Weighted unmet hours of a test day = Actual no. of unmet hours on a test day * test day weighting * no. of test days
The ability of the baseline unit and the prototypes to maintain the desired indoor conditions and their performance against the technical criteria, will be compared at the end of the test period to determine the relative performance.
The prototypes will also undergo a field test in an actual residential apartment in India. The apartments will be selected in a mid to high rise building and will be representative of the apartments that are south-facing with proportionately equivalent exterior wall surface area and have a typical cooling load that can be met by a 1.5 TR air conditioner. The testing of the competing technologies in these apartments will be carried out in parallel with a typical 1.5 TR 3.5 W/W EER mini-split air conditioner in an equivalent apartment and the organizers will ensure that similar conditions are observed during the test across all apartments.
Prior to installation and testing of the competing prototypes in the apartments, the organizers will ensure the following:
- The apartments will remain unoccupied to limit variation in loads due to human behavior.
- The apartments are identical in size and materially equivalent in every other aspect including the solar gain, shading conditions, envelope characteristics etc. Thermal imaging to be done to ensure similar envelope characteristics between test units.
- A blower door test is conducted in each apartment unit to ensure an equivalent air tightness. Wherever necessary, envelope will be properly sealed or leaked to ensure that air tightness characteristics are equivalent across all the apartments.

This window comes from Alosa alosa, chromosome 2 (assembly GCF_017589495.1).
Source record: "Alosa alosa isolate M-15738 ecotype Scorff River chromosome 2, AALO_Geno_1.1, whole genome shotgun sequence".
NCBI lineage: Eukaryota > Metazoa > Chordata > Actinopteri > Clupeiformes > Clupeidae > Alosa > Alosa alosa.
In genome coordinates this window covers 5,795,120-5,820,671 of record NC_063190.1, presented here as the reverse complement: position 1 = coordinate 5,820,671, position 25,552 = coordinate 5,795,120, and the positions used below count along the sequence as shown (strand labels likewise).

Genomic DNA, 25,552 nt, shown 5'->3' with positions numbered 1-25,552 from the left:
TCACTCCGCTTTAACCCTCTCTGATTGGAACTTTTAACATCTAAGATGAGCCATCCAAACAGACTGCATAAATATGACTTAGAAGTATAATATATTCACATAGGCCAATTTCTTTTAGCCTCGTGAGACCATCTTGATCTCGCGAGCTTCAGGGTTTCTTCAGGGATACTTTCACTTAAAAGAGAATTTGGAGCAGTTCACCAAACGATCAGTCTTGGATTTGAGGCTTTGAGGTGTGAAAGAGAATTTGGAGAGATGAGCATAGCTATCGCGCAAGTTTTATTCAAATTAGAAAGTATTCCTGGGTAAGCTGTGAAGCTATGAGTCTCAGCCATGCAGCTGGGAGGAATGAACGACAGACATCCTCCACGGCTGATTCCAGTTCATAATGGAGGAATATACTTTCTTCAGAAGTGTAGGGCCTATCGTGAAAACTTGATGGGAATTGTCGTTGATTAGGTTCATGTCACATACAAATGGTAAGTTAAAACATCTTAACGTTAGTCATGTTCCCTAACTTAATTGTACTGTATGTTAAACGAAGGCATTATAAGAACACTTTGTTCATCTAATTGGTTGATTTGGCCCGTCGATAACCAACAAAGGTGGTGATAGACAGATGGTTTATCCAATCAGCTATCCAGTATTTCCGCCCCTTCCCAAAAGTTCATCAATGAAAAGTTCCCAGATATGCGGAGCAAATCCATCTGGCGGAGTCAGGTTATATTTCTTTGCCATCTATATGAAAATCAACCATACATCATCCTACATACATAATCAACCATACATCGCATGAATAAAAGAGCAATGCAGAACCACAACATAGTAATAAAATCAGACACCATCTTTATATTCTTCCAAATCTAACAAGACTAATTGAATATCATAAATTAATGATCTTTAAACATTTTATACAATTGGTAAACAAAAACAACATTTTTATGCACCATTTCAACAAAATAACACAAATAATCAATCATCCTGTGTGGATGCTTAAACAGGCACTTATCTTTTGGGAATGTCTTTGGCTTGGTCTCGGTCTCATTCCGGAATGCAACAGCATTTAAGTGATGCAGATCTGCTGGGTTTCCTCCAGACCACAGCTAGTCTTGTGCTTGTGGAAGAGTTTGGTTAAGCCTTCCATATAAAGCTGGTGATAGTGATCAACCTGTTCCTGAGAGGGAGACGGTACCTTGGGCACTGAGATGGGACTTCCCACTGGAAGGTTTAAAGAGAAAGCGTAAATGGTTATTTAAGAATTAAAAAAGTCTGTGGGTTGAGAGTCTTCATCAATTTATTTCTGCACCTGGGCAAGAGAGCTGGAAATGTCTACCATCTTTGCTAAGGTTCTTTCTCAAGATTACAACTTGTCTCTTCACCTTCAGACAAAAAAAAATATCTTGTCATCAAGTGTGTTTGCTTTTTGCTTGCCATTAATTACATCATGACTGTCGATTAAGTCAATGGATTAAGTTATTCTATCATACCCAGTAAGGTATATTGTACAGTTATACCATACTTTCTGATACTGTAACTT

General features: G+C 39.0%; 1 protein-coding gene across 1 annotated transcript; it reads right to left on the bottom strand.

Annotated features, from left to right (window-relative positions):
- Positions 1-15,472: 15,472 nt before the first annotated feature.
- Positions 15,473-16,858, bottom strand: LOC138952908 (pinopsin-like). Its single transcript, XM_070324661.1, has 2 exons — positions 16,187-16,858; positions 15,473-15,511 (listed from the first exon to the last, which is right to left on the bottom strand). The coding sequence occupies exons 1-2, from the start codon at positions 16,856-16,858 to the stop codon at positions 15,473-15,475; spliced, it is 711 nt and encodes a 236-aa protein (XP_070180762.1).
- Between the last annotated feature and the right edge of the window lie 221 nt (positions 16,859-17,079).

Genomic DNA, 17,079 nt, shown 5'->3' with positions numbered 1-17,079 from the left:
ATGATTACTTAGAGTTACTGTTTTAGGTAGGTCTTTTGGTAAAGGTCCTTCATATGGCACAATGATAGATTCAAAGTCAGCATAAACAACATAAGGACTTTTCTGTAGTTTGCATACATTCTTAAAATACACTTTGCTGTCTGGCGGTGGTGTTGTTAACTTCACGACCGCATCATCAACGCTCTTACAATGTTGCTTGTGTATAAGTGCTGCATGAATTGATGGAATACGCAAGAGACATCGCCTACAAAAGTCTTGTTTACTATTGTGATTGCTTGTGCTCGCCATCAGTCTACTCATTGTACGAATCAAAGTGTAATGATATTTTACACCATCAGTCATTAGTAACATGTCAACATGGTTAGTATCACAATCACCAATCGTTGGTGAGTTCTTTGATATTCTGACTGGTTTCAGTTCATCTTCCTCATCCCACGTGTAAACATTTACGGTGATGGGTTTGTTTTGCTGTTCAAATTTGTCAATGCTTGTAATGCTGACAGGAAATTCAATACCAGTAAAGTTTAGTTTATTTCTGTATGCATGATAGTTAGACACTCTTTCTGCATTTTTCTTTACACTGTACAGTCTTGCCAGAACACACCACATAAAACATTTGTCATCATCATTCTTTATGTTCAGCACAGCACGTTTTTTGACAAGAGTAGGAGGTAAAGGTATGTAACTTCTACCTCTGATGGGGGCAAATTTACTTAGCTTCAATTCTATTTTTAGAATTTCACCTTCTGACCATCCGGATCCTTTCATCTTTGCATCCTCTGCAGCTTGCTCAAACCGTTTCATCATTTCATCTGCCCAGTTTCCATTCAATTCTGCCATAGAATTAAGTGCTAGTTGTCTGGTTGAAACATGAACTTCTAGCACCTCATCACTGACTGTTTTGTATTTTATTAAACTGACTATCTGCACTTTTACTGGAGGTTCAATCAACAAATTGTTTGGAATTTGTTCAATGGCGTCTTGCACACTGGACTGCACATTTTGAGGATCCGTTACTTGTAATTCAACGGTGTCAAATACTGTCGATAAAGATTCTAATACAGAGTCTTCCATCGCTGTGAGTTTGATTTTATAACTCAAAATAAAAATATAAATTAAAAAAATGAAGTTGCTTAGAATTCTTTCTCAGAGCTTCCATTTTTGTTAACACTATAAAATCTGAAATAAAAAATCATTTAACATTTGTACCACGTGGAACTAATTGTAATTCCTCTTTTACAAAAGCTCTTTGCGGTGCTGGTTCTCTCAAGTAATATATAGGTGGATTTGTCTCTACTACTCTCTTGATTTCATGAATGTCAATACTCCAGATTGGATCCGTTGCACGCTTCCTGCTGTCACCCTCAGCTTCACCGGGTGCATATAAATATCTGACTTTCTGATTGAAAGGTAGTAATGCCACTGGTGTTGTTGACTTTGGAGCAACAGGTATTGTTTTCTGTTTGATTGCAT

- Airflow measurements are taken for kitchen and exhaust fans, and adjustments are made to ensure even flow rates between units.
- Any modification that may be required to fit the prototype unit will be noted.
After conducting the checks, the organizers will install and test the performance of prototypes and baseline unit in these apartments. The objective is to assess the prototype’s ability to maintain the indoor conditions below 27 °C dry bulb temperature (DBT) and relative humidity 60% for the duration of test period in a hot and humid / hot and dry climate in India while demonstrating performance against the technical criteria. In addition to all the performance metrics of the technical criteria, on any given day of the field test the cooling solution should not consume more than 28 liters of water, if required for operation.
Unmet hours allowance: In addition to the number of hours that the baseline unit does not achieve the desired indoor conditions of below 27°C DBT and 60% RH, an additional allowance of 3.4% hours of the test period will be provided to the competing technologies recognizing that the ramp up period and precision of operation of prototypes is likely to be less than that of the established baseline unit during the field test.
The performance of the prototype will be compared to the baseline unit installed in a materially equivalent apartment and subject to the same external and internal loads in order to determine its relative performance.